How prep football teams try to keep players fresh during deep playoff runs
If you're playing football this weekend, I'm betting you're not 100% healthy.
It's the nature of the grind as high school teams plow deeper into the playoffs. More serious injuries may take you out of action, but the bumps and bruises just keep building up without a decent rest.
As the sport struggles to maintain participation levels, the aches have become an issue with smaller rosters. The best players must be on the field, but that means more two-way play.
For a team like IC Catholic Prep, with only 30 players, staying healthy is critical.
The Knights, the defending Class 3A champions, faced 8A champ Loyola in Week 7 and lost 47-0. Nine key contributors didn't play because of injuries and a flu bug.
It's a situation coach Bill Krefft can't afford again.
The Knights play St. Laurence in the 4A quarterfinals with seven two-way players. To keep them fresh, younger players will rotate in, even if it's just for a handful of snaps.
But there's only so much you can do with a roster of 30.
Years ago, when two platoon play was more common, a coach told me he didn't consider a player going two ways unless he was a lineman.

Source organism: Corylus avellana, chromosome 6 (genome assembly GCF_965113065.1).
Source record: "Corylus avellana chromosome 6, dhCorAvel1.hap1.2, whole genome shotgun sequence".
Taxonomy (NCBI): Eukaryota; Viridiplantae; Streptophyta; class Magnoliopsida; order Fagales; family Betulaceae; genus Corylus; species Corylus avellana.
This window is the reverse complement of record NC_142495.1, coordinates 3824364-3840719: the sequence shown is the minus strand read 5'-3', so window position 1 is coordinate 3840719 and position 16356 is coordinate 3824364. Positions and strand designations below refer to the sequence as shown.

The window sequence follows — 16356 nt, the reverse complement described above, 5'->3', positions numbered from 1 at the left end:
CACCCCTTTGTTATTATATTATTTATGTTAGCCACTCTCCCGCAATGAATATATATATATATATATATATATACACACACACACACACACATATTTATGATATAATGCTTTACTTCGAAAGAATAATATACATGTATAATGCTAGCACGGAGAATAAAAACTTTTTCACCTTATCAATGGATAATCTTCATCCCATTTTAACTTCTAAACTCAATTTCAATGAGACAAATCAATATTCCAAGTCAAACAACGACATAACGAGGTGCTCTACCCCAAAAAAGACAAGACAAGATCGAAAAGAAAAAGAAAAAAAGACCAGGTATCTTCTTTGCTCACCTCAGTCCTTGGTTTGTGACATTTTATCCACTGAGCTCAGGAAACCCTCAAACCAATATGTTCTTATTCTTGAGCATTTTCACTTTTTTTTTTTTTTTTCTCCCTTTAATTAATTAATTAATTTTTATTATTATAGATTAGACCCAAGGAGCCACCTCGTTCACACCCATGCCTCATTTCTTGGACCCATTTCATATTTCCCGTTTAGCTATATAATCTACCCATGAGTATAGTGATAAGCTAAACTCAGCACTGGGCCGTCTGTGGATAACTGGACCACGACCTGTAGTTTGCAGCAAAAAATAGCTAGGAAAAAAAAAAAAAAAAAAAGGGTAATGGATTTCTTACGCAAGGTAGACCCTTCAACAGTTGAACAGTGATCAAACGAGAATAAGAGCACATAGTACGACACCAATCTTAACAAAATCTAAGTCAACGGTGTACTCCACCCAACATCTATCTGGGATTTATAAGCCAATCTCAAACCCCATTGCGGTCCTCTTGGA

Coaches today seem much more aware of the grind players endure.
Warren coach Bryan McNulty, with a larger roster as a Class 8A team, said he has no full-time two-way players. Still, he recognizes the need to give bodies a rest.
As the Blue Devils prepared to face Lincoln-Way East this week, they spent more time in the film room than on the practice field.
Lake Zurich coach Ron Planz and his staff train the entire roster to play on both sides of the ball. They may not see both sides during games, but they're ready if needed.
Practicing that way allows the coaches to create depth charts where someone's always ready to step up, especially after a long drive when players most need a breather.
Wheaton Academy coach Jim Johanik has nine two-way players heading into the 4A quarterfinals. Like with other programs, the playoff focus shifts to film more than the practice field.
At this point in the season, he believes the team gets more done in the film room breaking down everything from helmet placement by offensive linemen to the hips of defensive backs.
Geneva operates similarly, even with only two two-way players. Later in the season, coach Boone Thorgesen said, practice becomes more about film study, assignments, timing and technique.
For York coach Mike Fitzgerald, whose team has three two-way players, communication is the key. Players tell coaches when they need a breather, and coaches know their players well enough to interpret tired body language.
To rest his 36 players, including five to seven two-way guys, St. Francis coach Bob McMillen builds in walk-through practices early and late in the week.
The approaches are similar among coaches. So too is the all-hands-on-deck mentality among players.
If it's the playoffs, you'll find them grinding through to reach the next round.